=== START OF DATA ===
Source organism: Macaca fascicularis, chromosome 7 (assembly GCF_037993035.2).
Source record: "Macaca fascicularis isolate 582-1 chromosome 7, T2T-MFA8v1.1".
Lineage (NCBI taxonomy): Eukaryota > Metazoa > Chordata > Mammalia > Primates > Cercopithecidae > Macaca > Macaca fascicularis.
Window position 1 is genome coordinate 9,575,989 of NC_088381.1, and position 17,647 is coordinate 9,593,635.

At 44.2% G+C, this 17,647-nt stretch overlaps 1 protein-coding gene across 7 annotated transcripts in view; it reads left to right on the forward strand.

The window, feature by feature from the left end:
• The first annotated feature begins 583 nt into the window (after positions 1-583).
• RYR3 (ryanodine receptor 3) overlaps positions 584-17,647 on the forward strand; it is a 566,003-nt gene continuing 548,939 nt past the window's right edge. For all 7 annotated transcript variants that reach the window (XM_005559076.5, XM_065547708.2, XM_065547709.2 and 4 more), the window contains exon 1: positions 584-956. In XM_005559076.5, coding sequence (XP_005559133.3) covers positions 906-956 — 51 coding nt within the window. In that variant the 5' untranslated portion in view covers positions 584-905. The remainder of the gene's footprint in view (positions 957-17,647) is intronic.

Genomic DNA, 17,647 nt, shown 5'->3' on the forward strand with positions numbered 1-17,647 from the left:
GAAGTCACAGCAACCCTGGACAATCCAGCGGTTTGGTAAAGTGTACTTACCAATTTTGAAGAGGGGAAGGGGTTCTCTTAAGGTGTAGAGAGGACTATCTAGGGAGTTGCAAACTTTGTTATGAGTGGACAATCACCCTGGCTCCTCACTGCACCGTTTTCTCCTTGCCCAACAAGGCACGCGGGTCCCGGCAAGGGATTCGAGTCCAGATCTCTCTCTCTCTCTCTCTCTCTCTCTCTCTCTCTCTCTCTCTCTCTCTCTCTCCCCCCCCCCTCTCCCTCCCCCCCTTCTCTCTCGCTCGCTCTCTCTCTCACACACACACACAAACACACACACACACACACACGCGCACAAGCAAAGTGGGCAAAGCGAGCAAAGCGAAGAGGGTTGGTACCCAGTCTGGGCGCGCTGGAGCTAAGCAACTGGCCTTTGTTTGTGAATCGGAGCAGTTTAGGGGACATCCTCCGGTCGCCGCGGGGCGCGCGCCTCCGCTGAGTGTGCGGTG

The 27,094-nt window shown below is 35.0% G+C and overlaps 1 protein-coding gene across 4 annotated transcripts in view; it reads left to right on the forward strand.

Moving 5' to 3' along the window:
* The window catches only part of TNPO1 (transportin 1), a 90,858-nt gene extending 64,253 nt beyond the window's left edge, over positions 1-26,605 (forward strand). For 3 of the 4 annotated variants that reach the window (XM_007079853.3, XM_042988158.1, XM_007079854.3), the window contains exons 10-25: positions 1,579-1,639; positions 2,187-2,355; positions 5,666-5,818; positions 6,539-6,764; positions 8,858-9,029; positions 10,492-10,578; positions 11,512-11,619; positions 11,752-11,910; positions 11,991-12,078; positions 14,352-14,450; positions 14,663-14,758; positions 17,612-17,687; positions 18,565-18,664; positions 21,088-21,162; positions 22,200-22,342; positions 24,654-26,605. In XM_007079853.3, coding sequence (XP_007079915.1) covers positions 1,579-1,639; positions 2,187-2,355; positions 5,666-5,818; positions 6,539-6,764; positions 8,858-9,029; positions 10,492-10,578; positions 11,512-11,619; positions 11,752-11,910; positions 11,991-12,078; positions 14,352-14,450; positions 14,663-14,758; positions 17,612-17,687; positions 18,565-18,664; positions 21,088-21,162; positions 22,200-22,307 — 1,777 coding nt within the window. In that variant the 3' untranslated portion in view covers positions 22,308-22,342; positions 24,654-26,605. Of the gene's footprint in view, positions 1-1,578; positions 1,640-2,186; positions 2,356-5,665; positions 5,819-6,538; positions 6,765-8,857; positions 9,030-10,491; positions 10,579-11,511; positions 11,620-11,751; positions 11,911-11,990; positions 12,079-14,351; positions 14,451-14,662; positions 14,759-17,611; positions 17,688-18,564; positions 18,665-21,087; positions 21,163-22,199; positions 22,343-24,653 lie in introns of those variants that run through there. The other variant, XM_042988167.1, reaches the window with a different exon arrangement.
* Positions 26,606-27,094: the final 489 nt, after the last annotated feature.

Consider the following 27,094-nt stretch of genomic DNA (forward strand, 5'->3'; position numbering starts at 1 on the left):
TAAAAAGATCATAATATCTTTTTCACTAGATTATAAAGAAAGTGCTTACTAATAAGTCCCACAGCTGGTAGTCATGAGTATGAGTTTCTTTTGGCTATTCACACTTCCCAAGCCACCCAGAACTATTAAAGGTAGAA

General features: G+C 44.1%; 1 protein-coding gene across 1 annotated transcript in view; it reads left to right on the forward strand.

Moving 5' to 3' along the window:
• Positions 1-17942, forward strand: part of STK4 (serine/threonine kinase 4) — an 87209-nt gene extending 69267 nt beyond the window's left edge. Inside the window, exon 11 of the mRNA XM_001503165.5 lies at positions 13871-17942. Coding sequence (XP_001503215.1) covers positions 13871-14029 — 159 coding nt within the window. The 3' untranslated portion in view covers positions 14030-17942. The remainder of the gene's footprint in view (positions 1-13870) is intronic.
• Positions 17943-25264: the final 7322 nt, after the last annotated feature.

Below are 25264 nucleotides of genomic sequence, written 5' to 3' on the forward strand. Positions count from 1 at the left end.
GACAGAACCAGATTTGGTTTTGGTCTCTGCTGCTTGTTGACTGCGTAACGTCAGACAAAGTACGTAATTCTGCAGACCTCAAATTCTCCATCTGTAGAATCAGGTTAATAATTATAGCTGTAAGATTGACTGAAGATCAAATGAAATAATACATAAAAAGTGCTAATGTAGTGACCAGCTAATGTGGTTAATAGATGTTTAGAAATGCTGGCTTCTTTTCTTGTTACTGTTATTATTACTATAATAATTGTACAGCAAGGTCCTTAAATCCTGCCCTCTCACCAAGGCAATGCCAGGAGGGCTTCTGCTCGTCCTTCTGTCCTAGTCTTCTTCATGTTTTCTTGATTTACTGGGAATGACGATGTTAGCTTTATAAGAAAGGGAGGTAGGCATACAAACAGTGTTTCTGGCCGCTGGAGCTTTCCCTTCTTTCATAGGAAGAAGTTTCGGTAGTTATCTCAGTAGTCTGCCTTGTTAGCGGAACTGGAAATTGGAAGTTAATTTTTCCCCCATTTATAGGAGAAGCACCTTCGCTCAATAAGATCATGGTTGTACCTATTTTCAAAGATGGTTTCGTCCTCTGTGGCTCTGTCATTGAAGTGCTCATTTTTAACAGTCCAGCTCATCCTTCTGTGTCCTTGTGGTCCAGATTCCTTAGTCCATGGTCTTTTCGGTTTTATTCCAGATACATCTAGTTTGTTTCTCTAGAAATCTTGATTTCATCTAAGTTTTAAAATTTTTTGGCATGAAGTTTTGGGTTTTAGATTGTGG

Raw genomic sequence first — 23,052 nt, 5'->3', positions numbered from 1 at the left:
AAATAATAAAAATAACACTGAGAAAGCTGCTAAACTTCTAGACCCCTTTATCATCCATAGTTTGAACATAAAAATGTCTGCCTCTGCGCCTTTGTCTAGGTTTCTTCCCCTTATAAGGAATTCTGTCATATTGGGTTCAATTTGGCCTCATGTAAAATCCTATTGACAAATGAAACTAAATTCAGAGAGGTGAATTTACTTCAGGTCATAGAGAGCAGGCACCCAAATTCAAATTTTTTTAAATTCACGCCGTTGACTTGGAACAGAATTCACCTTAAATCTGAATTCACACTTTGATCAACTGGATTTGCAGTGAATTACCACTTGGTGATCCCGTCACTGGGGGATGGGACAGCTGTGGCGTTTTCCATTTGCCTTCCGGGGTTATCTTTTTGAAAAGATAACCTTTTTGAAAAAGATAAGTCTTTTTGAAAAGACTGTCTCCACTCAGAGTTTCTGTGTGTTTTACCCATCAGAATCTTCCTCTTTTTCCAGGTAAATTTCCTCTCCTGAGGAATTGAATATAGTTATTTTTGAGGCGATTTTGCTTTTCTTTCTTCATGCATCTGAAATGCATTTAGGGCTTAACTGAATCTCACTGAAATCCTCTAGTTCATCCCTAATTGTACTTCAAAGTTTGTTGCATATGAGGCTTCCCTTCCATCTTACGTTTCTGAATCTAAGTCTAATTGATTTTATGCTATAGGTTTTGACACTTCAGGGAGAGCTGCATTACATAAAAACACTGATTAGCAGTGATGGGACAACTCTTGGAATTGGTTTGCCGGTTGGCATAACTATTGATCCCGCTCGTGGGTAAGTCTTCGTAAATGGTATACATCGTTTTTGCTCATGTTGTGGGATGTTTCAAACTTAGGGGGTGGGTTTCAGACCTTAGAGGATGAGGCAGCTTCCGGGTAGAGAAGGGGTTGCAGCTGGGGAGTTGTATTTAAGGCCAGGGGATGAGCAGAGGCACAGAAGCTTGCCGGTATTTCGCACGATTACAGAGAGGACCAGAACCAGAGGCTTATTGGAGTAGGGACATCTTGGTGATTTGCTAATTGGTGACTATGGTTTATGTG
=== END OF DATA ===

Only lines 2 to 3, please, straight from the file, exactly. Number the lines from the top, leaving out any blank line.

Source record: "Macaca fascicularis isolate 582-1 chromosome 7, T2T-MFA8v1.1".
Lineage (NCBI taxonomy): Eukaryota > Metazoa > Chordata > Mammalia > Primates > Cercopithecidae > Macaca > Macaca fascicularis.